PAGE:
This past year, I’ve made the decision to self-publish The Dark Queen of Darkness. I met with a local graphic artist/cover designer to start that process going and he offered up a tremendous amount of really good advice. This is my first time to this rodeo, so there’s a hell of a lot I don’t know, which isn’t really a surprise to me, but it leaves me with huge, icy snowdrifts of work. One of the things he pointed out was that I needed to start thinking about a publishing platform. It seems to me that everyone uses Amazon Create Space, which is what I was sort of expecting to do. However, he presented a really good argument about using a different platform so I’ve got additional avenues for advertising and marketing.
With all this in mind, I’m going to try to do a series of ‘interview-style’ blog posts asking people about their experiences with publishing. My first guest is Caitlin Buxbaum. She’s a local Alaskan author and just self-published a set of 3 books of poetry, links below. Here is what she had to say, interview style:
D: Hi Caitlin, it’s a bit funny to be asking you questions, as I remember we first connected when you interviewed me for a local newspaper when I was trying to crowd-fund for Wine Bottles and Broomsticks, which didn’t succeed.
C: Hey Dave, it is funny — I’ve actually been thinking about Wine Bottles a lot recently, but I had totally forgotten I wrote an article about it. And that that’s how we met. Whoops!
But — you totally shouldn’t give up on that book. I really liked the parts I read in terms of general storyline, and I know I laughed out loud at least once while reading it.
D: To start, could you tell me a little about what you just published?
C: Over Spring Break (which I have because I’m a teacher) I published three books of poetry: Songs from the Underground’ Ever Unknown, Ever Misunderstood; and Uneven Lanes. The first is the first compilation I made, back in 2012 as an undergrad. A lot of the poems were assignments in my poetry class at Gustavus Adolphus College with Joyce Sutphen, who was named the poet laureate of Minnesota the year before. So, I played with form and rhyme schemes a lot more — some of which I had never heard of prior to that class — and it saw a lot of peer review, some of which made it onto the back/inside pages of the book. It has some photos and paintings of mine inside as well. I’m definitely most proud of that work.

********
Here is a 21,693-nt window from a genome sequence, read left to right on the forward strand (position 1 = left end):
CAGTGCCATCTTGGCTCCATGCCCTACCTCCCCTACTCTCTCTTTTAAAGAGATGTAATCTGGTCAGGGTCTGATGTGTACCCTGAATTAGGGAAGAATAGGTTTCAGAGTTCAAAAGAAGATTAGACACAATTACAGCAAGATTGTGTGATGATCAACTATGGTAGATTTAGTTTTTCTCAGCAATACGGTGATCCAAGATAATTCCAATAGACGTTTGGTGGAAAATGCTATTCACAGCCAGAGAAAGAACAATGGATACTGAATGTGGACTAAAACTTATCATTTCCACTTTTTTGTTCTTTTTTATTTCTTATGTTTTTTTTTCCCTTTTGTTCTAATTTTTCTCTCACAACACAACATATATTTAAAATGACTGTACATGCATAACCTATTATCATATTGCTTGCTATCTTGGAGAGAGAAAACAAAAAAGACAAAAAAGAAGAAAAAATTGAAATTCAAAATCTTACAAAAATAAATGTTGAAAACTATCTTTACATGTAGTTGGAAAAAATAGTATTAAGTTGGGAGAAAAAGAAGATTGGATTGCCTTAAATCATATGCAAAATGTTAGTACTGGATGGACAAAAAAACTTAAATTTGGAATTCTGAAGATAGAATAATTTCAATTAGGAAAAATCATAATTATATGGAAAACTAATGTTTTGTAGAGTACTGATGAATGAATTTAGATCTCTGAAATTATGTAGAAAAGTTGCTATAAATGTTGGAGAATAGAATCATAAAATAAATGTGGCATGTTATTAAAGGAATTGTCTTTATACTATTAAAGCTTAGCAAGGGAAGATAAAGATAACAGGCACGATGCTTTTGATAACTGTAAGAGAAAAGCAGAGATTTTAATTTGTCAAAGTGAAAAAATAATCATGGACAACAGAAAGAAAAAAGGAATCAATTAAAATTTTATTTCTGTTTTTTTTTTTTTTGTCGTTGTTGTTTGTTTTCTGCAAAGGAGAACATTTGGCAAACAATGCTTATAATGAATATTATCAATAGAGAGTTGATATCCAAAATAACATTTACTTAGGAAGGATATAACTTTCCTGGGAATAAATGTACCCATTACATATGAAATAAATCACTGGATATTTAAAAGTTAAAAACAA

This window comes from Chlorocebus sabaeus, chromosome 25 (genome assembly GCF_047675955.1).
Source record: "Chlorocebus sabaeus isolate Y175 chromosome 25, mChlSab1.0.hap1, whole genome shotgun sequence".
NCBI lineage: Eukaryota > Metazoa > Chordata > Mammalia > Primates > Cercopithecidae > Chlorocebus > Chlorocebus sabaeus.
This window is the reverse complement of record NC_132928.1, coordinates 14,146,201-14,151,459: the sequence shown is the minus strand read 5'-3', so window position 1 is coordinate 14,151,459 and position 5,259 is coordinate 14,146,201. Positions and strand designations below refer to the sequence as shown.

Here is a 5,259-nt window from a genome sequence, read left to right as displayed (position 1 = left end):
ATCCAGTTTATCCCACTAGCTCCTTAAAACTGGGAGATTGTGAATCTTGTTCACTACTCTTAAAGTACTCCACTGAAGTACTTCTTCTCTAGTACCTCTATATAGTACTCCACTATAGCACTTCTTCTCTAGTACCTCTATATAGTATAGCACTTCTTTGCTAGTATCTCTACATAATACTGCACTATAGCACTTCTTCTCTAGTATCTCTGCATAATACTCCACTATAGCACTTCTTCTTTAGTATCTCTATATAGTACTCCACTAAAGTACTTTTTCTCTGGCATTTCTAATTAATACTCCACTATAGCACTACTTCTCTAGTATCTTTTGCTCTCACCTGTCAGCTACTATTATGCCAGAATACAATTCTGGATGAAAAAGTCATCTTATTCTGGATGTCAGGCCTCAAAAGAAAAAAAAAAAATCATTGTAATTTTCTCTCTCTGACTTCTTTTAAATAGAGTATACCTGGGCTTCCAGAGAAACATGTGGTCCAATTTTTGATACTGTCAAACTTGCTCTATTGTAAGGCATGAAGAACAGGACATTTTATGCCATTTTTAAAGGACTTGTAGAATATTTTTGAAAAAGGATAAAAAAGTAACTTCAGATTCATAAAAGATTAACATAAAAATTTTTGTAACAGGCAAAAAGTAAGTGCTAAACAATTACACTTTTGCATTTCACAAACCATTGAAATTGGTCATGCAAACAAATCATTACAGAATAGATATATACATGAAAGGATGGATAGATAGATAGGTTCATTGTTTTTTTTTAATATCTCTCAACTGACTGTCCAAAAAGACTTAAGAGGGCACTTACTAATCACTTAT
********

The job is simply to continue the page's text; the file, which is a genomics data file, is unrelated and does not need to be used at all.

Ever Unknown came about during Camp NaNoWriMo (July) of 2013, the summer before my senior year at Gustavus. It’s a really reflective collection, with some funny family and philosophical poems in the first two sections, and some more serious pieces in the last section. It has a few photos in it, but not as many as in my first book. I think all of the poems are in free verse, except one (which, surprisingly, is probably my favorite).
Uneven Lanes is the freshest was written primarily during Camp NaNoWriMo (July) of 2017, the month I got married, so there are a lot of family-centered and, honestly, anxiety-inspired poems in that one. I was actually having a hard time coming up with a cover for quite a while, then the earthquake happened and I went out a few days later and took some pictures, and a few weeks ago realized one of them would be kind of perfect, and very Alaskan. This book is a little shorter and, dare I say, less polished than the others, but no less honest. Most of the poetry I write is pretty personal and straightforward.
I also published a book called Wabi-Sabi World: An Artist’s Search, which is a compilation of essays, photos, and haiku that I created for one of my senior thesis projects. But that’s more of an academic text I would say, which I envision being a good library resource for student research.
D: Why did you choose self-publishing for these works?
C: There are a lot of things that went into my decision to self-publish my poetry, but the two most significant, I would say, were speed and “need.” I think I spent two 10-hour days prepping and uploading my documents for publication, and they were available to buy (as eBooks) within 24 hours. That’s huge. I also thought it would be a unique way to supplement my fundraising efforts for my upcoming trip to Rwanda while gaining some measure of street cred as an author (though perhaps I was overly optimistic in that regard, haha).
D: You chose Blurb as the publishing platform, how did you come to choose Blurb over other options?
C: So I actually published on Smashwords first, which, it’s been said, is the largest eBook distribution platform there is. I then went to Blurb to create paperback versions of my books because Smashwords doesn’t have that capability, and I already had the software downloaded on my computer (I heard about it from NaNoWriMo a while back and had played around with it). Then I did some more research and found out that most eBook authors publish on Smashwords AND Amazon, so I checked out Kindle Direct Publishing and thought ‘damn, why didn’t I do this earlier.’